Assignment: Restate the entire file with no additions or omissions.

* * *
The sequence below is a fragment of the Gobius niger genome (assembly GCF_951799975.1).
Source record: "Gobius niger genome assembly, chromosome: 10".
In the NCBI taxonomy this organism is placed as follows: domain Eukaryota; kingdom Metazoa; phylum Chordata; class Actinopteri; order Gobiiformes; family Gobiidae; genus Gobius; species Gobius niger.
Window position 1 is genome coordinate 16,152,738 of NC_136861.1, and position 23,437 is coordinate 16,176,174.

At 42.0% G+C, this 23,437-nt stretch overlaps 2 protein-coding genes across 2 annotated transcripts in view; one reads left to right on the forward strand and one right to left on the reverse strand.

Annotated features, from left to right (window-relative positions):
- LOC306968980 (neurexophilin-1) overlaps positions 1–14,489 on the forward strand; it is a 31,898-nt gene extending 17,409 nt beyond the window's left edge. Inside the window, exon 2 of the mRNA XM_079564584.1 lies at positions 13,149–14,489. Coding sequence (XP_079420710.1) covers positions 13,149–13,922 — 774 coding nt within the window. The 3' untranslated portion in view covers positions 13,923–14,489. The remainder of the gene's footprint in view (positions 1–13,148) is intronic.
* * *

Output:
The sequence below is a fragment of the Gobius niger genome (assembly GCF_951799975.1).
Source record: "Gobius niger genome assembly, chromosome: 10".
In the NCBI taxonomy this organism is placed as follows: domain Eukaryota; kingdom Metazoa; phylum Chordata; class Actinopteri; order Gobiiformes; family Gobiidae; genus Gobius; species Gobius niger.
Window position 1 is genome coordinate 16,152,738 of NC_136861.1, and position 23,437 is coordinate 16,176,174.

At 42.0% G+C, this 23,437-nt stretch overlaps 2 protein-coding genes across 2 annotated transcripts in view; one reads left to right on the forward strand and one right to left on the reverse strand.

Annotated features, from left to right (window-relative positions):
- LOC306968980 (neurexophilin-1) overlaps positions 1–14,489 on the forward strand; it is a 31,898-nt gene extending 17,409 nt beyond the window's left edge. Inside the window, exon 2 of the mRNA XM_079564584.1 lies at positions 13,149–14,489. Coding sequence (XP_079420710.1) covers positions 13,149–13,922 — 774 coding nt within the window. The 3' untranslated portion in view covers positions 13,923–14,489. The remainder of the gene's footprint in view (positions 1–13,148) is intronic.